From Benjamin Webb5
ALS:6 American Philosophical Society
London decr. 25th: 1777.
The Bearer of this is a particular Friend of mine. A Mr. Roegler of Leipsig. A long Acquaintance with him myself, as well as the general Sufferage of More who have that Pleasure, confirm me in the Opinion of his being a particularly worthy Character. As such, I take the Liberty to recommend him to an Honor he was very desirous of; that of being introduced to you in his way through Paris. Mr. Roegler’s reputation as a Scholar in the University of Leipsig is on the most respectable footing.7 I am Dear Sir Your Most obedient humble Servant
Notation: B. Webb
5. He has not appeared before, except perhaps as the Mr. Webb who in 1775 carried letters from BF to Thomas Viny: above, XXI, 487. A Benjamin Webb of St. Martin’s Lane, Cannon St., had been until 1774 a director of the London Assurance Co., and was listed thereafter as a merchant: Kent’s Directory, 1771–77. Our Webb, whether or not he was that one, later fell on evil times. He went bankrupt and fled to Switzerland, where he remained in touch with BF and befriended BFB. See in particular his letter of April 15, 1784, APS.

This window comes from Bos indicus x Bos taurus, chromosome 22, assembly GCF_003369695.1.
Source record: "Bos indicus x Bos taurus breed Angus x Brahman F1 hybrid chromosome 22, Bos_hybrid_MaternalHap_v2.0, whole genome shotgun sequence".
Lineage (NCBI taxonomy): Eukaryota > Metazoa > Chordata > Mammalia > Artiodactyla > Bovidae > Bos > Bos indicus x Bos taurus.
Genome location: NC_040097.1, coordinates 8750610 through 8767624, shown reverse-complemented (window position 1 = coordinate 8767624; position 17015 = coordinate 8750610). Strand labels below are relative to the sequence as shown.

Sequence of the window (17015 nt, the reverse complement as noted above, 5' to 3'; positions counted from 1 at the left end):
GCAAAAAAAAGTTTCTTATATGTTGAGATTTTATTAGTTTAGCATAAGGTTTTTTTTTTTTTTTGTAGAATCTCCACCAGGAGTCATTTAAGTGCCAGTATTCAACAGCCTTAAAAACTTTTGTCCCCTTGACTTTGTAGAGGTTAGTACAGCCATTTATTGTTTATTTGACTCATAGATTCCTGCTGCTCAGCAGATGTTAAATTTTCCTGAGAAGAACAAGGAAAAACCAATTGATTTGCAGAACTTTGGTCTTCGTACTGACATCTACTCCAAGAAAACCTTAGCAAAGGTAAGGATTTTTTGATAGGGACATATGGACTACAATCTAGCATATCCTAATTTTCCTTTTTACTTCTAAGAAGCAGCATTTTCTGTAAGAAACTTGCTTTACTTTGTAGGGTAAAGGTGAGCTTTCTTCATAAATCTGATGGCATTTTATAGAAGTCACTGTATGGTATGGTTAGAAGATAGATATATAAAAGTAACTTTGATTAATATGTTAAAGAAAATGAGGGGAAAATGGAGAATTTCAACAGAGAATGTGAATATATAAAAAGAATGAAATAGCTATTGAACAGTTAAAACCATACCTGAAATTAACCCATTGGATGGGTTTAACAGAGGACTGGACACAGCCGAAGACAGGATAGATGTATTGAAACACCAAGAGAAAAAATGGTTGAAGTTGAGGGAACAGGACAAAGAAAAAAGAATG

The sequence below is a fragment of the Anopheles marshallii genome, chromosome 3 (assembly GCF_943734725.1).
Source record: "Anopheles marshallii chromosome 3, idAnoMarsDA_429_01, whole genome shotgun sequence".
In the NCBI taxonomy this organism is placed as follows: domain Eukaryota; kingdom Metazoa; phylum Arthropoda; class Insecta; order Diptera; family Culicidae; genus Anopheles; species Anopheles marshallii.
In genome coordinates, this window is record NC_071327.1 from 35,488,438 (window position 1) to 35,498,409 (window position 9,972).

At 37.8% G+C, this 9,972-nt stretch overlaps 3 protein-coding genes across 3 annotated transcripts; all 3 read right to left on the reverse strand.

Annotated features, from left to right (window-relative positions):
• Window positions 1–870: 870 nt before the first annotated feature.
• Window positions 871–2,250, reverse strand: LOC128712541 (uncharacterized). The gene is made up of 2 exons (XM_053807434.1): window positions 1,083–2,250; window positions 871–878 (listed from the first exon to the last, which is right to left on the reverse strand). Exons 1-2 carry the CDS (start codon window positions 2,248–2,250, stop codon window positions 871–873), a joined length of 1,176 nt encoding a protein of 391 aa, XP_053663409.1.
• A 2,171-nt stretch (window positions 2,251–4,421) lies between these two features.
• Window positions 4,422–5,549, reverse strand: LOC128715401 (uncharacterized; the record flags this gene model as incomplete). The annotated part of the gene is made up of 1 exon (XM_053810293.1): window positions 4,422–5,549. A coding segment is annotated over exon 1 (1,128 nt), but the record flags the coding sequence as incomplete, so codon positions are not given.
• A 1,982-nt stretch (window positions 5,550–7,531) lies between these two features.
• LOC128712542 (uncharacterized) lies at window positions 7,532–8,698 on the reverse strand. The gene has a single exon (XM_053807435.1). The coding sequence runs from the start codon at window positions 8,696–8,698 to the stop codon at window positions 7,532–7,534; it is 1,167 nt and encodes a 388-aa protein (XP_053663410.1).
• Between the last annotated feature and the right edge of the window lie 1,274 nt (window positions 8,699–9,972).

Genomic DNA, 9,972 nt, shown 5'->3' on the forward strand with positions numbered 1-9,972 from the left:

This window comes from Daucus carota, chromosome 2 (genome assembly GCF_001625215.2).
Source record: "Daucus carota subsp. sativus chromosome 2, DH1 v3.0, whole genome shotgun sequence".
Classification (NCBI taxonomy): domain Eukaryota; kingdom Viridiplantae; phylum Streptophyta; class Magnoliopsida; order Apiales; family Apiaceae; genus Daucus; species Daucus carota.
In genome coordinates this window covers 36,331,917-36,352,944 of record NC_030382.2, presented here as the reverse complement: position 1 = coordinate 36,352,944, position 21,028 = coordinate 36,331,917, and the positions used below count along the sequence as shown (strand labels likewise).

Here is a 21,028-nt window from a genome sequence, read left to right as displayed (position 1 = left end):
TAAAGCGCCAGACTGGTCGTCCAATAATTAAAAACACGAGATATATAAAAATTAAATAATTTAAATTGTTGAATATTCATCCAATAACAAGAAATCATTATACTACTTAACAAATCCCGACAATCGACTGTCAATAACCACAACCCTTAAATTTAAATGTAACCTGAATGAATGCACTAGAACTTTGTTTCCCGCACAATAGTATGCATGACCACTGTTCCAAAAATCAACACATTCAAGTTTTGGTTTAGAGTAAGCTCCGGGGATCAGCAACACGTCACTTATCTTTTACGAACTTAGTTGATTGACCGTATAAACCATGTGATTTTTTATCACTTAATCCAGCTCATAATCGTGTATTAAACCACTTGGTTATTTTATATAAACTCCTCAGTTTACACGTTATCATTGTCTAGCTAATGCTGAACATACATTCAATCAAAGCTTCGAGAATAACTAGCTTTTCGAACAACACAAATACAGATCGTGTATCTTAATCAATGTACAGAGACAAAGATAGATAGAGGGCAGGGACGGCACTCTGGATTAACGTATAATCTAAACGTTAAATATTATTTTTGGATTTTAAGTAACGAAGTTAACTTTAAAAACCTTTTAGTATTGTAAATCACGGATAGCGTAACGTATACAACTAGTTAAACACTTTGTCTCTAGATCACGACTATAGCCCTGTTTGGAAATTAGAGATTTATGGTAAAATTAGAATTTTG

6. Or so we assume. His letters from Switzerland in 1781–84 have signatures that vary slightly but are similar enough to this one to convince us that they are the same; the body of those letters, however, is in a hand that despite some resemblances is quite different from this. He could scarcely have employed a Swiss amanuensis, for he was impoverished. Perhaps his flight changed his writing as drastically as his life.
7. Johann Bartholomäus Rogler (1728–91) was primarily a lexicographer. He had already edited an English-French-German dictionary and was about to bring out another: Theodor Arnolds, A Compleat Vocabulary English and German . . . (Zullichau, 1777).